This post has been written for my students at University College, Oxford, but the books and ideas discussed will be useful for any undergraduate (or graduate) student.
The Univ library has a whole section of study skills books on the ground floor of the library (shelfmark UW). Here are a few recommendations for students wanting to improve their essays and for second/third year students embarking upon their dissertations. This is by no means a definitive list, do browse the shelves for yourself or ask Elizabeth, our librarian, for further help!
Guides for Improving Essays
1. Brilliant Writing Tips for Students
This little book has lots of top tips for those little problems that are likely to have your tutor reaching for the red pen when marking! Tips on punctuation (the difference between its/it’s!), sentence structure, building paragraphs (using topic sentences), and writing clearly and succinctly.
2. Students Must Write: A Guide to Better Writing in Coursework and Examinations
Chapters 5 and 6 of this book discuss vocabulary and how to write clearly. Very helpful for students with a tendency to over-complicate their sentences and to use a fancy word when a simple one will do! Chapter 4 explores answering questions in coursework and how to plan an essay. (A new edition of this book is now available in the library)
For more advice on writing, try the following:
The New Oxford Guide to Writing by Thomas S Kane; Writing an Essay: Simple Techniques to Transform your Coursework and Examinations, by Brendan Hennessy; How to Write Better Essays, by Bryan Greetham.
Greetham’s book includes sections on interpreting the question, research, planning, and writing. (A new edition of Greetham is now available in the library.)
Guides for Writing Dissertations and Extended Essays
3. The Student’s Guide to Preparing Dissertations and Theses
This book has excellent advice on ‘capturing your research’ (chapter 9): that is, being organised and keeping good records as you begin your project, so that you avoid wasting time later having to check page numbers for footnotes! It also suggests that you should record your own ideas as you read. Researching a thesis is an active process: as you read, your own ideas on a topic will be stimulated- you should make a note of these thoughts as they will come in handy later!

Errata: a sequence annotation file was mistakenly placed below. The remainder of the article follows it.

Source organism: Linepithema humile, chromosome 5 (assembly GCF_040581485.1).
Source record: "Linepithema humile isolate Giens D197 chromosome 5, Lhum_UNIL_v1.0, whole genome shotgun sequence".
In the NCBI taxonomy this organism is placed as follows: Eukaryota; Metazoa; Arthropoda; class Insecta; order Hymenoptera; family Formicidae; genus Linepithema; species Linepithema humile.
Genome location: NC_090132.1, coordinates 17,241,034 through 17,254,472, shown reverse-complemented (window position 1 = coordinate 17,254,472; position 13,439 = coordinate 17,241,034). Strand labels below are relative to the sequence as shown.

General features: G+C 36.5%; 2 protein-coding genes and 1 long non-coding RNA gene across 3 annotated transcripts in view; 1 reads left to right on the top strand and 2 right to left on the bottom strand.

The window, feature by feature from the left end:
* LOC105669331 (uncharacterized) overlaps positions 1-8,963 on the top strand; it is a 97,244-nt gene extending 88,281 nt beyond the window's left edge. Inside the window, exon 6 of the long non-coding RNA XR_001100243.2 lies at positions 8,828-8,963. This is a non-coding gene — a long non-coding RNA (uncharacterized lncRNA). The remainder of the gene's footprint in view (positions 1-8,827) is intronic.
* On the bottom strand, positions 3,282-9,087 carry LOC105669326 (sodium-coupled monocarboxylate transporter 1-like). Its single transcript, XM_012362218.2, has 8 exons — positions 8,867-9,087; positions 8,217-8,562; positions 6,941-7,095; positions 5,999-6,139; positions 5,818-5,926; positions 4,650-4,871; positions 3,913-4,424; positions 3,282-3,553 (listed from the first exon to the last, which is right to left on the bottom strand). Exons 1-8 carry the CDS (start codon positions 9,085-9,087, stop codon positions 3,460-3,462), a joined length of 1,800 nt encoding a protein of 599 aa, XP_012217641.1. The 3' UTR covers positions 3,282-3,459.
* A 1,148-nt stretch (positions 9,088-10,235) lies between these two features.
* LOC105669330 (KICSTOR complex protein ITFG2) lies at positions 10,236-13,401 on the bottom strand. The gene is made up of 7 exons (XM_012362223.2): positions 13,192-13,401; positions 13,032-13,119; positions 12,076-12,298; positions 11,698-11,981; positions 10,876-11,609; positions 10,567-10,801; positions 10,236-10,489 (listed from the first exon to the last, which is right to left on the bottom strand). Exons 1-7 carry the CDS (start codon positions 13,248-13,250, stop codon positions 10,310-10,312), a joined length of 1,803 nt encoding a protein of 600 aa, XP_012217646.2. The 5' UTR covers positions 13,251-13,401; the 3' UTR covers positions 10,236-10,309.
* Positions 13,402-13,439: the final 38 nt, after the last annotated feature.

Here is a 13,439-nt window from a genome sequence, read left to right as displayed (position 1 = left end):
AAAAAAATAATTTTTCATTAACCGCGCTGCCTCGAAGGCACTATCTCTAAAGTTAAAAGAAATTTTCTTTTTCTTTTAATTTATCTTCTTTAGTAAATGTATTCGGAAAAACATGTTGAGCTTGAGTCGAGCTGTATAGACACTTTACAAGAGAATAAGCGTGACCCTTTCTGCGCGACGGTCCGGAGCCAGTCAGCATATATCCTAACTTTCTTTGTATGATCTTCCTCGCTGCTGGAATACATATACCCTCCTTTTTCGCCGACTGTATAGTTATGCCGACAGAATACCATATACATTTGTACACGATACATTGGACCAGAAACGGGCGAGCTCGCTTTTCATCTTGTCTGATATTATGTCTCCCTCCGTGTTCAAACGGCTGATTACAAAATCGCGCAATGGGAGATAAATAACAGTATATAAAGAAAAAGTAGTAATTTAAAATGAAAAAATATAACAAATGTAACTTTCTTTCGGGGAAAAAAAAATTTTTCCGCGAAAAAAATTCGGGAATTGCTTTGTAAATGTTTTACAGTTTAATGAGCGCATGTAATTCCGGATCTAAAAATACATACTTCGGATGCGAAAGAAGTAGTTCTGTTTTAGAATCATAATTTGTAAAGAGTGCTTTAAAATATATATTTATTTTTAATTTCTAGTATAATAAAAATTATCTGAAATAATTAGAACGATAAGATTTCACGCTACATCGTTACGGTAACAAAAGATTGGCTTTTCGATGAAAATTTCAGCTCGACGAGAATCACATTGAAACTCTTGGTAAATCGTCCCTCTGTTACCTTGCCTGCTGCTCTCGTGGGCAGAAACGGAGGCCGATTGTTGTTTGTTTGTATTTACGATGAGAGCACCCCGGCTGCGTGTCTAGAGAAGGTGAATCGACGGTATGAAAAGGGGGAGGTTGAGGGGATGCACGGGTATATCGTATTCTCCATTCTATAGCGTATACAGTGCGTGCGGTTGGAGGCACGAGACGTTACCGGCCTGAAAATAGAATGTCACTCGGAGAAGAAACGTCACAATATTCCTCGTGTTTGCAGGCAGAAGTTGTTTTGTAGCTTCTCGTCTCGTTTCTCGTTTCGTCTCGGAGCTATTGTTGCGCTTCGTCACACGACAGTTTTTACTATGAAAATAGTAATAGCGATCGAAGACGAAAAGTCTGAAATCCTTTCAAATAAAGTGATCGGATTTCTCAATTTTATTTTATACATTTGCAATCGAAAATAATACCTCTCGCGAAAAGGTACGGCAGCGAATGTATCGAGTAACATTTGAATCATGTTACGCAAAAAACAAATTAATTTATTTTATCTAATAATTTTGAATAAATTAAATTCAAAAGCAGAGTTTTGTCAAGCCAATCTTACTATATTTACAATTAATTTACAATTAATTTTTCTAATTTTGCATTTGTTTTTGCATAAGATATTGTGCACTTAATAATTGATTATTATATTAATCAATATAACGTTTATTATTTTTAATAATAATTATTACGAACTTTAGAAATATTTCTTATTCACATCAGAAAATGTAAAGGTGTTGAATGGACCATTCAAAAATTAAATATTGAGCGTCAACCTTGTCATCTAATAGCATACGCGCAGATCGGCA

Chapter 10 discusses the writing process, including how to confront your own ‘writing avoidance strategies’ and the importance of writing as soon as you can. It is always easier to edit than to confront a blank page, so start writing straightaway, even if it is just informal or free writing in which you think aloud about the topic you are working on (more on this below).
4. How to Write Essays, Dissertations, and Theses in Literary Studies
Chapter 5 on writing your essay or dissertation is extremely useful. It contains advice on writing introductions and conclusions, and how to plan your paragraphs. For example, it suggests that your first paragraph or introduction will tell your reader what your essay will be about (the main focus of the essay, how you will answer the question, etc) but that this paragraph is also your opportunity to start working on that very issue actively. You might want to use a small passage of close reading to achieve this focus, for example. This will draw your reader in and avoid your introduction being too general because it is already situated in the text itself.
(A new edition of this book is now in the Univ library with a revised title: ‘How to write Essays and Dissertations: A Guide for English Literature Students’)
The Univ library also contains books that are aimed at PhD/DPhil students but they also contain useful tips for undergraduates and MA/MSt students working on dissertations. For example, Rowena Murray’s book on How to Write a Thesis has tips on ‘free writing’ which can help you to start thinking about your topic without feeling under pressure to produce work that will go into the final thesis. Free writing is where you write about your topic for five or ten minutes without stopping and without thinking critically about your style or structure. It helps to get you thinking and to draw out the main ideas that you have about your topic. It’s an excellent cure for writer’s block!
Concentration and Productivity
If you are struggling with your writing or your productivity, and finding yourself getting distracted, you might like to try something known as the ‘pomodoro technique’ (pomodoro [tomato] refers to the timer that was used by the developer of this technique). I have used this in my own research and found it very useful.
The idea is that you set yourself a timer of 25 minutes and for that 25 minutes you concentrate on your work without allowing yourself to be distracted by emails/facebook/twitter etc! After the 25mins is up, you are allowed a five minute break, and then you set another 25 minute timer. After four sets of 25mins you have a longer break of around 15-30mins. This method helps with concentration (you can check your emails in the five min break!) and productivity, and it helps to break down large tasks that seem unmanageable into approachable chunks. It’s amazing what you can get done in 25mins if you really concentrate! It also shows that even if you only have a small amount of time, you can still make progress on a larger piece of work- the 25mins before you go off to a lecture or for dinner can still be extremely productive for your dissertation! Don’t automatically think that you need three clear hours ahead of you to write an essay.